economic equality

How NYC Wage Transparency Law is a major step to close the gender wage gap  

The NYC Salary Transparency Bill has been signed into law, a significant victory for workers’ rights and economic equality. 

On January 15, 2022, NYC took another step toward economic equality when NYC Int. 1208 became law. This law now requires all employers to include the minimum and maximum salaries in job postings for any position located within NYC. Under the NYC Salary Transparency law, it will now be an unlawful discriminatory practice not to include the salary range on job postings. 

This win marks another success in PowHerNY’s Equal Pay Campaign to address and close the gender and racial wage gap that has robbed workers and families of wages and perpetuated cycles of poverty and economic insecurity. 

Gender and racial discrimination in worker salaries have prevented many women and minority groups from advancing in their careers and attaining economic security. Currently, women of color in NYC—including Latinas—still earn between 55 and 65 cents compared to white, non-Hispanic men. The anti-discriminatory policy of the NYC Salary Transparency law aims to address this gender and racial wage gap that continues to persist today. 

Assemblywoman Latoya Joyner. (Photo source)

“Changing the culture at so many workplaces, New York City’s salary range disclosure law will make sure that workers benefit from greater transparency when it comes to wages and benefits,” Assemblywoman Latoya Joyner (D-Bronx, 77th AD), chair of the Assembly Labor Committee said. “When employers provide much-needed clarity to pay structures and make that information available to employees and job seekers, companies are encouraged to update antiquated practices that have led to patterns of wage discrimination.”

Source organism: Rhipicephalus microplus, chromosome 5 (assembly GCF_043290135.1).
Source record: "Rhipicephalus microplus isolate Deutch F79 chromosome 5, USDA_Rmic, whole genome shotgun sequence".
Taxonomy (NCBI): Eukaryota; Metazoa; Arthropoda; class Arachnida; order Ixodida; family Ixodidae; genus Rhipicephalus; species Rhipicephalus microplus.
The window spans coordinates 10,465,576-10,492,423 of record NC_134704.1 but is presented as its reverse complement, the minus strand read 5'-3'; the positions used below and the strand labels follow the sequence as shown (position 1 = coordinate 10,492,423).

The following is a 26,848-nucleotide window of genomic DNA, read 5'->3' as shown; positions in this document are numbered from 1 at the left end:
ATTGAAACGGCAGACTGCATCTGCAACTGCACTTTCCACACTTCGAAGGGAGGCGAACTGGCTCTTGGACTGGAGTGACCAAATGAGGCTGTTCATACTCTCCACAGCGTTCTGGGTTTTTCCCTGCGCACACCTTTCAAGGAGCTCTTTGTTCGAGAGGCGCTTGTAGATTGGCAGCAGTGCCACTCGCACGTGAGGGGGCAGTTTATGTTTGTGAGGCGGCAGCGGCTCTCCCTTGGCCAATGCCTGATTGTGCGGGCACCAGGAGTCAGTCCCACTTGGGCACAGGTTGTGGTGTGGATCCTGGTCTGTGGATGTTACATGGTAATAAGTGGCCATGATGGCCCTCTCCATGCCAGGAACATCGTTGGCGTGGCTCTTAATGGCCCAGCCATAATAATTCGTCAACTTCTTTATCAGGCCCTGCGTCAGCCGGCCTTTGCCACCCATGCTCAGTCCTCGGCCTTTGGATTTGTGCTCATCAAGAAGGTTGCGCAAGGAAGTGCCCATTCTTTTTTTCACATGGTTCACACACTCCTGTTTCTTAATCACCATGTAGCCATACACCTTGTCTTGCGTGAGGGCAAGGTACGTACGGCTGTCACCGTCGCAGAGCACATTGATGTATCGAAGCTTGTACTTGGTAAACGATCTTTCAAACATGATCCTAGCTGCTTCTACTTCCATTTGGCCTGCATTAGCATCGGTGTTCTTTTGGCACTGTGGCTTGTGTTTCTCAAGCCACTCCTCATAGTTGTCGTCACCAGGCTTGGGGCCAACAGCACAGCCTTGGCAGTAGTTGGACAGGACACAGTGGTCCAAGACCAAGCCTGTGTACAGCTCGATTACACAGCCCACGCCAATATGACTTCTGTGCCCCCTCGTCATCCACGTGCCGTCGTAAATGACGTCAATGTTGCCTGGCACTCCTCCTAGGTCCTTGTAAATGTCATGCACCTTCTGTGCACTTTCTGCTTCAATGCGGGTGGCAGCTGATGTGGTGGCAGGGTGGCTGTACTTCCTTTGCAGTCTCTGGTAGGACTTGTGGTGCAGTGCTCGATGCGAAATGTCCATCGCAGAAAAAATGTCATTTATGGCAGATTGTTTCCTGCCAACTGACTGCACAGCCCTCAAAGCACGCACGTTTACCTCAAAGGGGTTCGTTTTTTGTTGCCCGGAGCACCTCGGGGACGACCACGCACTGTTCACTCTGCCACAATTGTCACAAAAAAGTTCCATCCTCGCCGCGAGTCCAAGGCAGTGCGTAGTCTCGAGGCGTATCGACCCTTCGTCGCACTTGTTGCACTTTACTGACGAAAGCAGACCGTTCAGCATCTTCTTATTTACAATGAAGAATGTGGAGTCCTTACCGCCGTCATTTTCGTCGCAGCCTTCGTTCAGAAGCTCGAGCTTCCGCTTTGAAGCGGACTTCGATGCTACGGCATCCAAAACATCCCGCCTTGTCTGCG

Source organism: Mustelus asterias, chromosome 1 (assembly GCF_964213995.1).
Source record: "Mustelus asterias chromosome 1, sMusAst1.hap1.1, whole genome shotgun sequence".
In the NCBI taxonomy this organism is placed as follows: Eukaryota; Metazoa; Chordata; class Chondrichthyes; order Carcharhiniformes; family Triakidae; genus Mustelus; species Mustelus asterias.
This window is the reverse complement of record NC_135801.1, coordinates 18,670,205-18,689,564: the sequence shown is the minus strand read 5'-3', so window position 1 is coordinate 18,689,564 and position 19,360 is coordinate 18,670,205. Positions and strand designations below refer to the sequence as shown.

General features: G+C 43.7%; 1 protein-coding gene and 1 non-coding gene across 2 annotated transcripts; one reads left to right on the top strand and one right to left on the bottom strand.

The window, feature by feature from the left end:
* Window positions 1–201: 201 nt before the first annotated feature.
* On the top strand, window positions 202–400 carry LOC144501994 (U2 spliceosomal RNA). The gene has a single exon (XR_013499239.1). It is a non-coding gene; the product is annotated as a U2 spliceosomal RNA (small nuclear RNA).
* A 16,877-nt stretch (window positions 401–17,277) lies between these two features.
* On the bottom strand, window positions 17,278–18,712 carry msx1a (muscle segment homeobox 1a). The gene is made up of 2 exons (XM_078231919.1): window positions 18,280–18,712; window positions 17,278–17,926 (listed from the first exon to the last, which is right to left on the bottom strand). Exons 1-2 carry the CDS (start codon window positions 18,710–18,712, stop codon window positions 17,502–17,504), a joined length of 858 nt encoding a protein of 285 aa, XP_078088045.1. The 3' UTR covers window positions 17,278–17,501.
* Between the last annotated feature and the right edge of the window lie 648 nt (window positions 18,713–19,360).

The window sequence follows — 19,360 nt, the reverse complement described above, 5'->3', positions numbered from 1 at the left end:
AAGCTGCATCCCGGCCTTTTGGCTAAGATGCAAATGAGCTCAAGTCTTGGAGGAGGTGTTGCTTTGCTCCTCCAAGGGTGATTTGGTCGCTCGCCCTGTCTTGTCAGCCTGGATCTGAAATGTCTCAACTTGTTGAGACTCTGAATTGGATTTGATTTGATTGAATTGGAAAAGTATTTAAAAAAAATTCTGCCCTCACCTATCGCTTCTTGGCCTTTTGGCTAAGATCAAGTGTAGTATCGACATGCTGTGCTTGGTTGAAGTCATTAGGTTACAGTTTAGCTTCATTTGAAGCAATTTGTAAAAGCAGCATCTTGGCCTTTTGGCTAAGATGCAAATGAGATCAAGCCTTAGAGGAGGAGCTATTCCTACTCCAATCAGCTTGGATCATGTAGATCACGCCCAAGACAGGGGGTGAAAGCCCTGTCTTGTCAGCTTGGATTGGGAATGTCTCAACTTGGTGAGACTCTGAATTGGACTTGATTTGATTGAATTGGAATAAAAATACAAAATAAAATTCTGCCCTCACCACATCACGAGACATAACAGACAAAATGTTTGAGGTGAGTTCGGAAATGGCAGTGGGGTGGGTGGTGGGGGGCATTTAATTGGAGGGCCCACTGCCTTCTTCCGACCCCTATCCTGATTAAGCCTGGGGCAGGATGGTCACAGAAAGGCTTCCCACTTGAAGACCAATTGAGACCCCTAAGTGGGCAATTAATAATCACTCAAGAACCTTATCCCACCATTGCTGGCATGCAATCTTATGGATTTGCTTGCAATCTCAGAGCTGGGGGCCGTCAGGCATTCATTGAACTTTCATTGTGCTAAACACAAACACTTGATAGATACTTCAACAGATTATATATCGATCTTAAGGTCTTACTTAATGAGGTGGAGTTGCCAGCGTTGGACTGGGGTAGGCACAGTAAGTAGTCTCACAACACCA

The law, sponsored by outgoing Councilmember Helen Rosenthal, which takes effect in 120 days, will provide job seekers with the information needed to negotiate fairer salaries and help businesses efficiently hire and retain the best talent that matches their needs. In the current tight job market, this new law positions New York City as a leader in an equitable recovery from the Covid-19 pandemic. 

“This new law brings women one step closer to reaching pay equity in their search for employment,” said CWA Local 1180 President Gloria Middleton. “Women traditionally have accepted jobs for far lower salaries than men because they did not know how to value their worth during a job interview. By requiring job postings to include both the minimum and maximum salaries, women will no longer have to sell themselves short to get a job; they will be on a level playing field with men.”